Musings with Angela MacFarlane


A Brief Glimpse Inside the Prolific Mind of ForSight Labs’ CEO/Founder

The Biodesign Alumni Association had the pleasure of dining with Angela Macfarlane at the October Tableside Chat.  She has spent time with some of the fundamental medical device innovators, from Tom Fogarty, to ExploraMed, to The Foundry.  She is currently the CEO of ForSight Labs, an ophthalmology incubator, that she helped to create with Eugene de Juan, Jr. MD and The Foundry in 2005.  ForSight Labs has spun out 5 companies over the last 6 years, each focused on a key clinical need in ophthalmology, including device and drug-device combinations.

On the early years

Angela emigrated from New Zealand as a child when her father came to Stanford as a researcher.  She inherited his curiosity and drive for knowledge.  She eventually attended law school and kept a full-time job at the same time at a Syracuse law firm. She describes herself as a fighter and survivor. This may have been what drew her to medical technology and patent law as a way for her to help early companies to fight and survive, with intellectual property being such a key component of value to small companies.

After several years helping medical technology incubators in the Valley with IP protection and strategy, she was offered the position of ForSight CEO. She wondered if she should take the job.  The moment of truth came while driving through the redwoods, a fine mist lingering at every turn.  This was juxtaposed with Eminem (a favorite artist) on the radio asking her:

Look, if you had, one shot, or one opportunity

To seize everything you ever wanted, one moment

Would you capture it?

Or just let it slip……

After that the decision was remarkably simple. Stay comfortable, or step up to the challenge.

On success in the IP domain

  1. Learn the “story” around a particular patent, not just about the technology or particular embodiment; think from the inventors’ perspective in order to anticipate their strategy and future plans.
  2. Do not allow bad patents to issue (talk to experienced patent counsel about this…and make sure the claims you have pending are claims that are relevant and powerful for the technology you are pursuing).
  3. Hire an amazing patent attorney who is as equally invested in the idea/technology/company as you are. Good patents require passion of all participants.
  4. Balance the risks and benefits of Track One: a patent issued too early may be more narrow and impact patent life given FDA timelines; a patent issued too late may affect a successful exit in a space with a lower barrier to entry where a patent is crucial to valuation.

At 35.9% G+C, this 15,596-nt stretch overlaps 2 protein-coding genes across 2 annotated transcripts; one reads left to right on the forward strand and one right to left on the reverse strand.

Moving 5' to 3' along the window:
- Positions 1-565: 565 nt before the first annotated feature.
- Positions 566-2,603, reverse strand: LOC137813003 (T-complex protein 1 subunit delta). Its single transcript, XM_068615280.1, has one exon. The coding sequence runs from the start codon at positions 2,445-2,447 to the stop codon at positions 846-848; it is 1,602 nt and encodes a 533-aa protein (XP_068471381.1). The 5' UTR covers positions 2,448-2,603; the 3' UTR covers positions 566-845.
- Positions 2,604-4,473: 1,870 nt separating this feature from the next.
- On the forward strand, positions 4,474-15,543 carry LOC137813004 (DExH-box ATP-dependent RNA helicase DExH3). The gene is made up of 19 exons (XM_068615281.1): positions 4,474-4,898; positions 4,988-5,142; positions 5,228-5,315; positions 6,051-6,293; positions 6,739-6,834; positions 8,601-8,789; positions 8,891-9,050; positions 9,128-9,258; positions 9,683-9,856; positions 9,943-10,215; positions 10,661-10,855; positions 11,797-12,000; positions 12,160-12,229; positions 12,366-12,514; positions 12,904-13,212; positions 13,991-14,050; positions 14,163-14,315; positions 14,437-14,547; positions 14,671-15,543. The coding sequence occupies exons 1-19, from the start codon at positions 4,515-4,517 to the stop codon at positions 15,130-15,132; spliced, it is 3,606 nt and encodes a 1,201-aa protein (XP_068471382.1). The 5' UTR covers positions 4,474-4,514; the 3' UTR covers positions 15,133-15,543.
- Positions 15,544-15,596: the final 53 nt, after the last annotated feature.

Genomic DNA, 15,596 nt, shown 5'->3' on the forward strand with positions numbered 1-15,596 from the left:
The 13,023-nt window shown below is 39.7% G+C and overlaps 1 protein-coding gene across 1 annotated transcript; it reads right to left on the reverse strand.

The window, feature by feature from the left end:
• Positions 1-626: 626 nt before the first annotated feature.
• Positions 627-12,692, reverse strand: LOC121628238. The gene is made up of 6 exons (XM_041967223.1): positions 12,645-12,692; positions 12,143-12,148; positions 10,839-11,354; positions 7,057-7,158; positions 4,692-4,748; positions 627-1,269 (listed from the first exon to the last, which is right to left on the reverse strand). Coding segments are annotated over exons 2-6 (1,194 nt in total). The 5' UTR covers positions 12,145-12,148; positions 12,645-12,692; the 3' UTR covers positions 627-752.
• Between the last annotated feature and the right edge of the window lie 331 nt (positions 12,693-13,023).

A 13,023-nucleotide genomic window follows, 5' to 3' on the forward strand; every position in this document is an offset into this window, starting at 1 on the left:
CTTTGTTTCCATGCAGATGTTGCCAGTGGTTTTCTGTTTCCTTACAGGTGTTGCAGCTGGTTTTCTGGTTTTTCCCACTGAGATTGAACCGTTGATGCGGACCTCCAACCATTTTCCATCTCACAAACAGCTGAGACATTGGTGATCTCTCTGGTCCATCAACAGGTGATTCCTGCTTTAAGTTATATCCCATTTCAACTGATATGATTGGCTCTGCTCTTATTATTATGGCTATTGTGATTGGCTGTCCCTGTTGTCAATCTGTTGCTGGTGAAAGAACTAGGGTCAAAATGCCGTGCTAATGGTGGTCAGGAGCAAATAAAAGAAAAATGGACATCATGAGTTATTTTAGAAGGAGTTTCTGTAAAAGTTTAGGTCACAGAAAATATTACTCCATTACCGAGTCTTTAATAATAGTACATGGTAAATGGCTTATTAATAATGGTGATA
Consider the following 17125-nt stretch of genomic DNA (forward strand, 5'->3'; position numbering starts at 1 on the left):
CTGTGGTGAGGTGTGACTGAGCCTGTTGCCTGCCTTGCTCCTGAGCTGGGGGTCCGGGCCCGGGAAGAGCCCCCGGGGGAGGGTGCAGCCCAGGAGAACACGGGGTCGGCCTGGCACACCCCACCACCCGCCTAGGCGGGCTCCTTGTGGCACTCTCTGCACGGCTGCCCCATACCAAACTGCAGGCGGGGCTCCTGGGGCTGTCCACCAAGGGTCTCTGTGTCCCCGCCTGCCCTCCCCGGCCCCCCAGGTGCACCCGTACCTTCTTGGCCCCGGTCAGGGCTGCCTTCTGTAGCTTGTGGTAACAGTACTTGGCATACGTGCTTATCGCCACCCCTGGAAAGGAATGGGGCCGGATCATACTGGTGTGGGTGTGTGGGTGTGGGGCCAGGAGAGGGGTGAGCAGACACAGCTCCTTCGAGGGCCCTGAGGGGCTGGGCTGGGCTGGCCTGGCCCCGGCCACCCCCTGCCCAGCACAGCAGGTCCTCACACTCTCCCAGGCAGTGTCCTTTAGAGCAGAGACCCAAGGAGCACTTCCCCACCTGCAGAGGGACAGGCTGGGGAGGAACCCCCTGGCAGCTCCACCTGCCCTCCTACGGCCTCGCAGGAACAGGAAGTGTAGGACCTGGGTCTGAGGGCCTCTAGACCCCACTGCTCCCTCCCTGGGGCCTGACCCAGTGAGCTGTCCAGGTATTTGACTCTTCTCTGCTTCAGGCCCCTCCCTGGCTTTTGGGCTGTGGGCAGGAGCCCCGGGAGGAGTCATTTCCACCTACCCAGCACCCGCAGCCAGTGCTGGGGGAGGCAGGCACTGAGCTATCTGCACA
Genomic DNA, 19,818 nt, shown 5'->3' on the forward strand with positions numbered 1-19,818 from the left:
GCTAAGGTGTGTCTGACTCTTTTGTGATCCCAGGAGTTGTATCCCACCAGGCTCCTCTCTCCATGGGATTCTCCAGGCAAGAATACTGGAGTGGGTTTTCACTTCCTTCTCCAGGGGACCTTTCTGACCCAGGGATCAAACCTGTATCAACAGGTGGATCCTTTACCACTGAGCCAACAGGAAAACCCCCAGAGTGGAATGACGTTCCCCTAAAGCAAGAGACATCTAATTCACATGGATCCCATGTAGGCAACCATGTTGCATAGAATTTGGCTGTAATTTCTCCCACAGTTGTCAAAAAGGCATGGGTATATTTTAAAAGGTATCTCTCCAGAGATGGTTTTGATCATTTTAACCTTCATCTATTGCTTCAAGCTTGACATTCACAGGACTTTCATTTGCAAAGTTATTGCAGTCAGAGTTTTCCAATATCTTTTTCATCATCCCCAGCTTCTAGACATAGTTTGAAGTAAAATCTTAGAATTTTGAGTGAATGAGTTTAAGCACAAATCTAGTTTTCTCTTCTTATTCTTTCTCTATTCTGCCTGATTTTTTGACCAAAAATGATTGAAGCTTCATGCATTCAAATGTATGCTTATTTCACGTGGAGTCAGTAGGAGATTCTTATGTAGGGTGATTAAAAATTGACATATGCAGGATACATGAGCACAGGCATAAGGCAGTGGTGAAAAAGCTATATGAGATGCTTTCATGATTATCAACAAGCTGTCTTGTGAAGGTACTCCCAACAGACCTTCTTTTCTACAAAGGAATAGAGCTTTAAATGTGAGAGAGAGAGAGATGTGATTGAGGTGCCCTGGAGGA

On mentors

Angela learned so much from Dr. Fogarty:  “He deals with the big problems, and holds onto them until they are resolved.  He does not blame. He doesn’t ignore or pass off problems. He brings a surgeon’s attitude of ultimate accountability to medtech/businesses  and a surgeon’s alternative thinking, which is required for innovation and on-the-fly problem solving in the OR.”

On being a successful CEO

  1. People really matter.
  2. Hire well, fire well, and focus on fit within the company.
  3. Recognize dysfunction, and remedy it.
  4. Balance tension and efficiency: “A leader is someone who balances energy and entrepreneurial spirit within a corporate setting.”
  5. Don’t hide from candor.

Thinking of applying to ForSight?

Here’s Angela’s ideal candidate:

  1. Bold and curious, driven by sense of urgency and purpose.
  2. An ability to be vulnerable and to know when to call for help; authenticity matters.
  3. One who can balance thoughtful disagreement with overall alignment on the corporate strategy.

On becoming a great leader

“Learn from the people around you.  Observe your team members and foster what you perceive to be good leadership qualities.  Leadership is not a traditional hierarchy.  It is individual accountability and ownership.  Leaders evolve; they aren’t installed. Leaders listen well, create alignment, invest in the ideas of others, and inspire motivation.”

And finally, the parting thoughts of the evening:

“Leadership is experience and wisdom applied to facts, in order to make the best decision you can within the appropriate risk tolerance to ‘take ground’. Indecision is a killer.”

Ryan Van Wert, MD is a post-doctoral fellow in pulmonary and critical care at the Stanford Medical Center and also serves as the 2012-2013 Cottrell Biodesign Innovation Fellow.

Comment

Fill in your details below or click an icon to log in:

WordPress.com Logo

You are commenting using your WordPress.com account. Log Out / Change )

Twitter picture

You are commenting using your Twitter account. Log Out / Change )

Facebook photo

You are commenting using your Facebook account. Log Out / Change )

Google+ photo

You are commenting using your Google+ account. Log Out / Change )

Connecting to %s

%d bloggers like this: